BORDEAUX, France — In a city with a mix of students, the weekend starts on Thursday in Bordeaux. A night of drinking and dancing begins in the Place de la Victoire, where the crowd tends to be younger and livelier. Very popular with students is Le Titi Twister (76 Rue Leyteire), which as one insider described as “cozy inside with a Belgian/Dutch pub feel to it…and a good selection of world beers.” Other spots for entertainment include Place St-Pierre, Place du Parlement, and Place Gambetta.

Also in the vicinity is Café des Moines (12 Rue Menuts), a great place with a wide selection of beers and wines, and live music nearly every night. Nearby is Au Chat qui Peche (50 Cours de la Marne), something of a speakeasy where they play live music of jazz, rock and blues until midnight. However, the place is almost always packed until 4 or 5 a.m.

Bordeaux’s nightlife has a funky sophistication and its own chic that cannot be compared with Paris. Really, Bordeaux is the center of the world in wine commerce. These Frenchies know how to drink, and they know the quality of what they drink.

But don’t think you won’t be able to find a beer in this city: the Chartrons district has a rich Irish history, and there are plenty of Irish and British Pubs, such as The Cambridge Arms (27 Rue Rodé). At Connemara (14-18 Cours d’Albre), one can enjoy open-mic nights, karaoke, games and good pub food.

If gambling, drinking, dining and people-watching is more your ticket, then check out the Casino de Bordeaux, in the Hotel Sofitel Bordeaux Lac (rue Cardinal Richaud). If anything, the free admission is great if all you want to do is have a look around. To enter the formal gaming rooms, you will have to present your passport or identity card. Usually Fridays around 8 p.m. there is live entertainment. A brasserie on the street level is informal and has a fixed price menu of 25€. The restaurant above has menus beginning at 35€.

Or, if you’re the cultured type, a play or an opera at the Grand Theatre, place de la Comedie, could start your evening. Formal attire is required, and the cheapest tickets are best bought in advance. If jazz is what your soul is feeling, head over to Le Comptoir (14 Rue Temple), which is located near Gare St. Jean. For sure, this club attracts the 30-something crowd who have a taste for a little more sophistication and less wildness.

If you are looking to schmooze and network while listening to good music, Chez Pom-Pom (4 Cours Verdun ) is respectable, if not charming. The loud music and close space will lead to intimate conversations with handsome strangers (only the good looking people seem to go here).

Place Camile Julian is where the entertainment is, though. Cinema Utopia is “the best thing since sliced bread!” says an English teaching assistant living in Bordeaux.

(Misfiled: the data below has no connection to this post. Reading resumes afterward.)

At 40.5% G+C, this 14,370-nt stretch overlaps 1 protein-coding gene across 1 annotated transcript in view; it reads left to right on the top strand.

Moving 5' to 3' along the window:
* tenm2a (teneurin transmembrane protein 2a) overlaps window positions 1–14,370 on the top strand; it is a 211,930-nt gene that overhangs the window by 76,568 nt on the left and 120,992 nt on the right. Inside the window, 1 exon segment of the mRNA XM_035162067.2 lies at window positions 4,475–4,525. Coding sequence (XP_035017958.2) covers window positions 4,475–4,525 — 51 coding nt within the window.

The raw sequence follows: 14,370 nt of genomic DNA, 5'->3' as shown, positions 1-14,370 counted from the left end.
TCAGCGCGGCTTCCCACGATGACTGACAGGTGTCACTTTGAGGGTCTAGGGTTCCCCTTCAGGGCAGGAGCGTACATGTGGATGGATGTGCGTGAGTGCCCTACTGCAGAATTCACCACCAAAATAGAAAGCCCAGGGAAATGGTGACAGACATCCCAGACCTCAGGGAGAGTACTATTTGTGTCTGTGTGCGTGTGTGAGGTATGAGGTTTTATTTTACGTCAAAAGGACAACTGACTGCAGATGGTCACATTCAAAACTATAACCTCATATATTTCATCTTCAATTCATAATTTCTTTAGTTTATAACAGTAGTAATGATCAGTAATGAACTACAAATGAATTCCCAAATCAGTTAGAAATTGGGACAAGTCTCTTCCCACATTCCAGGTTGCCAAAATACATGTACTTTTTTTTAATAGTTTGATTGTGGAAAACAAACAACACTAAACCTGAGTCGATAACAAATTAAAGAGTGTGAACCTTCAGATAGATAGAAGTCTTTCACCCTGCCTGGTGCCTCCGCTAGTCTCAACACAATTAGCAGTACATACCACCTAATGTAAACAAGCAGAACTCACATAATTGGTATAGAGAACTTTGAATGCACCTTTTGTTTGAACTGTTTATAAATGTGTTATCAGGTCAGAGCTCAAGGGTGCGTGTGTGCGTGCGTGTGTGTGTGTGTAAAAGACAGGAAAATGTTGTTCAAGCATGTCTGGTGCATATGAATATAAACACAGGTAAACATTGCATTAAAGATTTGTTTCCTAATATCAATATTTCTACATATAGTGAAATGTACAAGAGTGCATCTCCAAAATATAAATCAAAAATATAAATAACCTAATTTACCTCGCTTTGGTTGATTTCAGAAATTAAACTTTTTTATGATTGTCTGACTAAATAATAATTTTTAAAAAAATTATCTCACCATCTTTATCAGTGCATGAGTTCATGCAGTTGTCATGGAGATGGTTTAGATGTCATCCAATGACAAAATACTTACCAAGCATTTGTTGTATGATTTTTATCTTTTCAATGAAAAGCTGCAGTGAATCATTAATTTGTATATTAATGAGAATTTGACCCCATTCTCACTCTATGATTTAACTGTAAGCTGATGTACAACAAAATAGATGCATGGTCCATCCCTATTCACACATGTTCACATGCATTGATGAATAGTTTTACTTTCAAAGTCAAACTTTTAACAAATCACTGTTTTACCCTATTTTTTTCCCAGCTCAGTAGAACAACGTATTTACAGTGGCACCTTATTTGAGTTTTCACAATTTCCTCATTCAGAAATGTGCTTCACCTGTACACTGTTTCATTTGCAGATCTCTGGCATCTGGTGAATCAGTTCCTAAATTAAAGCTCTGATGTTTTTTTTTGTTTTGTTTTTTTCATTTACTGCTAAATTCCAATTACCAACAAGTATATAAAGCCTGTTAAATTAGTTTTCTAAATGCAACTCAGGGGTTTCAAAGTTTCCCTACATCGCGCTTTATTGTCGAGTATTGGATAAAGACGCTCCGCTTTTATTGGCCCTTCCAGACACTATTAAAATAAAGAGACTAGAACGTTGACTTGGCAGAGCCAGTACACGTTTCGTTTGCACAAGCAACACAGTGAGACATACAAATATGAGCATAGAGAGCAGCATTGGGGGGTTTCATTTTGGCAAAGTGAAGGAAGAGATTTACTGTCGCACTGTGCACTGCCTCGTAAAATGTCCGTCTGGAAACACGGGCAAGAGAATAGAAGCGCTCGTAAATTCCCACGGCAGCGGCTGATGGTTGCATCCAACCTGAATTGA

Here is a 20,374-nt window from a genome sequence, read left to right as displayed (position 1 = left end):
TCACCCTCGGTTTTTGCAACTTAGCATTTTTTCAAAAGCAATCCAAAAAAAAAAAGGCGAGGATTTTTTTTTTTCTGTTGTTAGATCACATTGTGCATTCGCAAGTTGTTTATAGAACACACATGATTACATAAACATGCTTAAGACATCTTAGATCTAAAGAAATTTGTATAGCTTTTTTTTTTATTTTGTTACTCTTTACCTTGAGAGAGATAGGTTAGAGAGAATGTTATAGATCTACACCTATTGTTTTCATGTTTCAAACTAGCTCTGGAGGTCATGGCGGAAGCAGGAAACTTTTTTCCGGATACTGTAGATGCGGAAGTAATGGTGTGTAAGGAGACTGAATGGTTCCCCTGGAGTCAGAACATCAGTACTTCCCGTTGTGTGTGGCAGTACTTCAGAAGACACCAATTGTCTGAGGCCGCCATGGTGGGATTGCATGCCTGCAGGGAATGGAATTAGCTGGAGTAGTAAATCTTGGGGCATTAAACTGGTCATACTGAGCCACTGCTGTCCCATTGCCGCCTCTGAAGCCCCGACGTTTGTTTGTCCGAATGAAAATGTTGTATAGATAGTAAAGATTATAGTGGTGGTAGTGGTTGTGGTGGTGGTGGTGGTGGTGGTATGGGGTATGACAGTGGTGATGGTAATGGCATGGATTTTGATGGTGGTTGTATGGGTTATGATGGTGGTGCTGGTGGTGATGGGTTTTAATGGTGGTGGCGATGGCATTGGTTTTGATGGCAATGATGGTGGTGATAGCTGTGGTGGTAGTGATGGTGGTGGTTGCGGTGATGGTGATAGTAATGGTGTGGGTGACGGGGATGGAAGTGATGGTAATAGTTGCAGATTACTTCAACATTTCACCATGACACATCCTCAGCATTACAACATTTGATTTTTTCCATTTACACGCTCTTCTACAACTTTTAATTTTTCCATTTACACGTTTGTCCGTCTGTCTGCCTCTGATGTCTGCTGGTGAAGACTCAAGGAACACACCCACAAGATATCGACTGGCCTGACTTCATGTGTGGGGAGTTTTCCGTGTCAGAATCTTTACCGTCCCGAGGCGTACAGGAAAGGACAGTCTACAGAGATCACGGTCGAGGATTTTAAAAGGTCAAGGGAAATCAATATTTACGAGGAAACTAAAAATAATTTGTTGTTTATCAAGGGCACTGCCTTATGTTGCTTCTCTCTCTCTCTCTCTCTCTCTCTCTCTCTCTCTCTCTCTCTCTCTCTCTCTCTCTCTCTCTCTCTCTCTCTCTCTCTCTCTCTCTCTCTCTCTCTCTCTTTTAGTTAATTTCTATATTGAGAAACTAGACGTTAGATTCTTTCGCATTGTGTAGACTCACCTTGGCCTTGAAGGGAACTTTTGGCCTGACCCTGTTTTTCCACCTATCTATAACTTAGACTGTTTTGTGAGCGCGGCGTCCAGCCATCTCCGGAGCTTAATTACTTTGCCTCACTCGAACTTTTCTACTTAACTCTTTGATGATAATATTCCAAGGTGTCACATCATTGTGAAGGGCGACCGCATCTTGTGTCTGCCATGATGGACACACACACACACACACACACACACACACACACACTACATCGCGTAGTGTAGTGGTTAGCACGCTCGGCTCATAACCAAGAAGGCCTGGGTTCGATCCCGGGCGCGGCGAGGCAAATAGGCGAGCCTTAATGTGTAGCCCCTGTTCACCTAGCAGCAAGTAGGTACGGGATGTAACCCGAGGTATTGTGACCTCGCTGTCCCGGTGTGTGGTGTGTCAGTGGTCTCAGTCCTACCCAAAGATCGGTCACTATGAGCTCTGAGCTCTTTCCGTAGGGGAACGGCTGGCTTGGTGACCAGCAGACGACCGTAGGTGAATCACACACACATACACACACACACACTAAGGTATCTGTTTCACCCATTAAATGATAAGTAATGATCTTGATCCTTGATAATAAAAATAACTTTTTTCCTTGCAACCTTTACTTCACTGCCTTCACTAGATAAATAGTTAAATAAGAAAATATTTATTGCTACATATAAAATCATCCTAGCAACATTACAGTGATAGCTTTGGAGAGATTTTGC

If you are interested in salsa dancing, head to La Casa Latina Bar (59 Quai Chartrons ) in the Chartons. Another trendier bar is L’Absolute Lounge (rue de la Devise). There, you will be able to twist and shake to merengue and bachata, and occasionally enjoy live electro-jazz concerts.

Along the quai du Paludate or the old abandoned Wet Docks (Bassins-a-Flots), night owls can hibernate in bars and clubs until the early morning while listening to techno dance beats.

Iboat (Bassin à flot n°1, Quai Armand Laland) is located along Bassin-a-Flots with other major nightclub players like Pier 6 Deck (Rue Lucien Faure, Bassin à flot n°2), Dame de Shanghai (1 Quai Armand Lalande ) and Ice Room (19 Quai de Bacalan). Be prepared for a selective bouncer who will judge you on your guy-to-girl ratio and heel size. This is a crowd of 20-somethings in their first professional jobs or blowing off some end-of-the-week university steam.

As the parties end and dawn breaks across the quai, be certain to make one of your final stops at a street kebab stand, a portable late night food perfect for sharing with friends. Or if you feel like lingering, rest a little at a smaller café. If there’s anything the French know better than their food and wine, it is their coffee. And after a night of dancing, drinking, singing and dancing some more, a fresh cup of coffee and some talk will begin your Sunday morning.

(Images are original photography for Blast. Image credits: JenniferRose Photography; model, Alena Karabina; hair and makeup by Janeen Jones; styling by Nicoletta Marie Lyons; clothing provided by Conrad Lamour).

About The Author

Lee Hershey is Boston-based a fashion model who aspires to be a fashion journalist. She is a recent French and English Literature graduate of Simmons College. She recently started the clothing line lee.lin. She has also contributed to New England Films Magazine.

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